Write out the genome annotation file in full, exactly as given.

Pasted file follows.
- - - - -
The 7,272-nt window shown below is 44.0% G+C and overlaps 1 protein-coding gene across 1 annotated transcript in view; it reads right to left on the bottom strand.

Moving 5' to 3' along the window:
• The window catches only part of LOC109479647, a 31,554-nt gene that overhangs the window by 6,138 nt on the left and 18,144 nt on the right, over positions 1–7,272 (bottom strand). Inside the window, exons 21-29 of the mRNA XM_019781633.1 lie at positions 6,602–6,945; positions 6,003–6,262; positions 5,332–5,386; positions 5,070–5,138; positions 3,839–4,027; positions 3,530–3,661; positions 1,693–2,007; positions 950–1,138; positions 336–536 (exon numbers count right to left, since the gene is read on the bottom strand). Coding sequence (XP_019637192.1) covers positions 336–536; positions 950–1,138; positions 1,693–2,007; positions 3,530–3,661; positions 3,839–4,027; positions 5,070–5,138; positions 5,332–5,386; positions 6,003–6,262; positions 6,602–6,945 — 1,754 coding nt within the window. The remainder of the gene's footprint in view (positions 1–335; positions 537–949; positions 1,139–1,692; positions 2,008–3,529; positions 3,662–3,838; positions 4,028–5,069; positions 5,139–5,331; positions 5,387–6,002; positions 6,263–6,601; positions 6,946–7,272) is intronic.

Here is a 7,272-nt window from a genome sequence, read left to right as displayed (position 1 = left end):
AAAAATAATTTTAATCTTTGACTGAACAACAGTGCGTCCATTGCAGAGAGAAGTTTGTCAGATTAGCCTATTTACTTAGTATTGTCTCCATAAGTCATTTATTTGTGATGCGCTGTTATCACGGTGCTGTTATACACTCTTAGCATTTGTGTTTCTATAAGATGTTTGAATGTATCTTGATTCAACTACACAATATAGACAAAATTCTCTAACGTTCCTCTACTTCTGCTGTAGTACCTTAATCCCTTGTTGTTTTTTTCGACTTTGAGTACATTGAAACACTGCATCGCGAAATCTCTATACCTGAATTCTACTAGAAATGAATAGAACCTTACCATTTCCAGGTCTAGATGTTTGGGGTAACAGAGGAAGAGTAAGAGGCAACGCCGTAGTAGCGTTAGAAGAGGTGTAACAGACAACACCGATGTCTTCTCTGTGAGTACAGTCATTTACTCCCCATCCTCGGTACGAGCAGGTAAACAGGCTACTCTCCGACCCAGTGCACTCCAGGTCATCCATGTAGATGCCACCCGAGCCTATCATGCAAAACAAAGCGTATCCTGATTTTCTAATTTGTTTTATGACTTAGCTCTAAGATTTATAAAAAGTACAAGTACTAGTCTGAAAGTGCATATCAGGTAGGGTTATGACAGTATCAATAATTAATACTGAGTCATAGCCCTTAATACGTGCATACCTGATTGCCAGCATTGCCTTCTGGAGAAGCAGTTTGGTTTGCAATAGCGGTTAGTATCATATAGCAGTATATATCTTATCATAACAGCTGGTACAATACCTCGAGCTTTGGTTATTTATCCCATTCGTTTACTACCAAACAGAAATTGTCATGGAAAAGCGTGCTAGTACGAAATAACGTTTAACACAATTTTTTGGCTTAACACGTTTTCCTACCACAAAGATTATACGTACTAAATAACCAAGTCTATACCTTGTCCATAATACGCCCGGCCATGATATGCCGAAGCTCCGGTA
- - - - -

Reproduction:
The 7,272-nt window shown below is 44.0% G+C and overlaps 1 protein-coding gene across 1 annotated transcript in view; it reads right to left on the bottom strand.

Moving 5' to 3' along the window:
• The window catches only part of LOC109479647, a 31,554-nt gene that overhangs the window by 6,138 nt on the left and 18,144 nt on the right, over positions 1–7,272 (bottom strand). Inside the window, exons 21-29 of the mRNA XM_019781633.1 lie at positions 6,602–6,945; positions 6,003–6,262; positions 5,332–5,386; positions 5,070–5,138; positions 3,839–4,027; positions 3,530–3,661; positions 1,693–2,007; positions 950–1,138; positions 336–536 (exon numbers count right to left, since the gene is read on the bottom strand). Coding sequence (XP_019637192.1) covers positions 336–536; positions 950–1,138; positions 1,693–2,007; positions 3,530–3,661; positions 3,839–4,027; positions 5,070–5,138; positions 5,332–5,386; positions 6,003–6,262; positions 6,602–6,945 — 1,754 coding nt within the window. The remainder of the gene's footprint in view (positions 1–335; positions 537–949; positions 1,139–1,692; positions 2,008–3,529; positions 3,662–3,838; positions 4,028–5,069; positions 5,139–5,331; positions 5,387–6,002; positions 6,263–6,601; positions 6,946–7,272) is intronic.

Here is a 7,272-nt window from a genome sequence, read left to right as displayed (position 1 = left end):
AAAAATAATTTTAATCTTTGACTGAACAACAGTGCGTCCATTGCAGAGAGAAGTTTGTCAGATTAGCCTATTTACTTAGTATTGTCTCCATAAGTCATTTATTTGTGATGCGCTGTTATCACGGTGCTGTTATACACTCTTAGCATTTGTGTTTCTATAAGATGTTTGAATGTATCTTGATTCAACTACACAATATAGACAAAATTCTCTAACGTTCCTCTACTTCTGCTGTAGTACCTTAATCCCTTGTTGTTTTTTTCGACTTTGAGTACATTGAAACACTGCATCGCGAAATCTCTATACCTGAATTCTACTAGAAATGAATAGAACCTTACCATTTCCAGGTCTAGATGTTTGGGGTAACAGAGGAAGAGTAAGAGGCAACGCCGTAGTAGCGTTAGAAGAGGTGTAACAGACAACACCGATGTCTTCTCTGTGAGTACAGTCATTTACTCCCCATCCTCGGTACGAGCAGGTAAACAGGCTACTCTCCGACCCAGTGCACTCCAGGTCATCCATGTAGATGCCACCCGAGCCTATCATGCAAAACAAAGCGTATCCTGATTTTCTAATTTGTTTTATGACTTAGCTCTAAGATTTATAAAAAGTACAAGTACTAGTCTGAAAGTGCATATCAGGTAGGGTTATGACAGTATCAATAATTAATACTGAGTCATAGCCCTTAATACGTGCATACCTGATTGCCAGCATTGCCTTCTGGAGAAGCAGTTTGGTTTGCAATAGCGGTTAGTATCATATAGCAGTATATATCTTATCATAACAGCTGGTACAATACCTCGAGCTTTGGTTATTTATCCCATTCGTTTACTACCAAACAGAAATTGTCATGGAAAAGCGTGCTAGTACGAAATAACGTTTAACACAATTTTTTGGCTTAACACGTTTTCCTACCACAAAGATTATACGTACTAAATAACCAAGTCTATACCTTGTCCATAATACGCCCGGCCATGATATGCCGAAGCTCCGGTA